In my last article, I discussed how you should be aware of the quality of the calories you are putting into your body rather than calorie counting. When it comes to food, it’s quality over quantity to stay healthy. With the simple tips below, you’ll quickly say goodbye to calorie counting!
Nutrient void pretzels spike your blood sugar, wreak havoc on your hunger and cravings and convert to fat quickly in your body, while avocados fill you up, give you sustained energy without an insulin surge and supply your body with the necessary nutrients it needs to maintain a healthy heart and arteries.
The caveat of course is consuming whole foods* in the right proportions. This is where calories count. Too many calories, even from whole foods, will be stored as fat. So, don’t think satisfying your hunger exclusively with calorie dense nuts or a plate full of butter laden, baby potatoes and grass-fed steak will have you staving off heart disease – the #1 killer of women over 50 each year. Nor will it help you trim down. To manage your weight and provide your body with the necessary nutrients it needs to age well, you need to abide by the following guidelines:
Non-starchy veggies MUST make up the volume (50-70%) of your meals. If you aren’t eating your veggies in large quantities, start here. It is the single most important step to implement to improve your health.
Each meal should include a lean protein source (beans, lentils, fish, seafood, low or no fat dairy, eggs or some poultry). Depending on your size and age, 20-30 grams a meal is appropriate.
Each meal should contain a healthy form of fat from nuts, seeds, avocado or plant based, unrefined oils. (2 teaspoons of olive oil, ¼ of an avocado or a small handful of nuts is a serving size. 3-6 servings a day is ample.)
Grains should be eaten in their intact form, preferably for breakfast and lunch – not dinner. ½ a cup of a cooked grain is a serving. 1-2 servings/day depending on your age, level of activity and weight goals. (**see below)
Enjoy 1 or 2 servings of fruit each day, but don’t count them toward your veggie target. Love your berries.
Dinner should remain veggies and protein – see above
The majority of your calories should be eaten before 4PM.
Eat until you are fully satisfied – NOT until you are full.
* “Whole foods” – that is, foods that are as close to their natural form as possible.
**Please note: Our bodies use either sugar (from healthy or unhealthy carbs) or fat as energy/fuel. If you eat both in large quantities, you will easily overflow your fuel tank (calorie needs) and store those extra calories as fat. If you’re looking to lose weight and are insulin resistant,studies show that reducing your carb intake and increasing your fat intake to improve insulin resistance will help you lose weight. Once you become more insulin sensitive, adding more healthy carbs back into your diet and reducing your fat intake will result in greater weight loss.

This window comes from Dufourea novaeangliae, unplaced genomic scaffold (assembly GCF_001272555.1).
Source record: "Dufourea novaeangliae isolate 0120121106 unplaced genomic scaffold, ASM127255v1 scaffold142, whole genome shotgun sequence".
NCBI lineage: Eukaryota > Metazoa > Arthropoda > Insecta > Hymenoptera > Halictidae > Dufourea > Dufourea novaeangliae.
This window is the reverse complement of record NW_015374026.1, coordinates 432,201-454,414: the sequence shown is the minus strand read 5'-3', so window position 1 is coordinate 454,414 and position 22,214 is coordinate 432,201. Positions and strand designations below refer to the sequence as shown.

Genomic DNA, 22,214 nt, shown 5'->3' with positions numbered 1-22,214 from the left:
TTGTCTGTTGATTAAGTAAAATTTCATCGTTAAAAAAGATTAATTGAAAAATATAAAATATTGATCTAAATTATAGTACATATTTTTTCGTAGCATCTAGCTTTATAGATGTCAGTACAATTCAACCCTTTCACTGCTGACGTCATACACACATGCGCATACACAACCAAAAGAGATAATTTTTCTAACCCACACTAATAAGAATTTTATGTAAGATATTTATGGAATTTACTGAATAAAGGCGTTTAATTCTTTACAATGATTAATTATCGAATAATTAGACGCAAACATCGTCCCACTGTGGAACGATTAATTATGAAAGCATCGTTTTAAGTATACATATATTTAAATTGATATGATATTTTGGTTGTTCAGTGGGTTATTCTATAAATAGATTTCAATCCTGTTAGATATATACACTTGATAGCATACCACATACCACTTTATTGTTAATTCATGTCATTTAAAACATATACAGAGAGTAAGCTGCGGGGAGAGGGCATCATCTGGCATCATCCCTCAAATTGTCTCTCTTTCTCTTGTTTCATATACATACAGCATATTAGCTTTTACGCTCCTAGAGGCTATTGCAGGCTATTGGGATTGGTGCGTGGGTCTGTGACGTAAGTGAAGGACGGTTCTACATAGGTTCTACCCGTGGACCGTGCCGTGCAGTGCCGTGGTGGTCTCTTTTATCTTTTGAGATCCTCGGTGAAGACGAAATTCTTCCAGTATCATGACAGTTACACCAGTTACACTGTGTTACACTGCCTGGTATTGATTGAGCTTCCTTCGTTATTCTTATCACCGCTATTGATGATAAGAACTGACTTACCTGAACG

Here are simple tips to help you upgrade your diet, shrink your waistline and transform your health while saying goodbye to calorie counting:
Swap the banana walnut bread for a handful of walnuts and a banana.
Trade in the fruit yogurt for an unsweetened, plain variety topped with fiber-rich fruit.
Put away the breakfast/protein/energy bars, and pile on the beans and lentils.
Abandon the green juice for a salad loaded with veggies.
Forgo wheat, white or multi-grain bread for a non-floured, sprouted variety such as Ezekiel or Columbia Country Bread. Use “eatright” at checkout to redeem your discount.
Replace your bowl of Cheerios with a serving of steel cut oats.
Exchange the white rice sushi for a bed of greens and sashimi.
Ditch the chicken noodle soup for a vegetable barley or lentil/bean variety.
Lose the pasta for steamed zucchini noodles.
Throw out the pretzels and popcorn, and stock up on veggies and hummus.
Substitute the diet soda and artificial sweetened drinks for plain coffee, tea or fruit infused water – bubbly or flat.
The benefits of eating whole, plant-based foods are endless. Here are just a few:
You don’t have to count calories.
You don’t have to shun an entire food group of delicious and nutrient dense foods. (i.e. carbs)
You shouldn’t have to worry about vitamin and mineral requirements, unless you’re vegan.
You can reduce your risk for chronic disease by as much as 80%, and some experts say 90%.
You can lower your cholesterol, blood sugar and blood pressure without medication.
You’ll shrink your waistline and your carbon footprint – helping to protect the environment for future generations.
This article is for informational purposes only. It is not intended to diagnose, treat, cure or prevent any disease, and is not a substitute for medical advice.
Did you like this article? Sign up (it's free!) and we'll send you great articles like this every week. Subscribe for free here.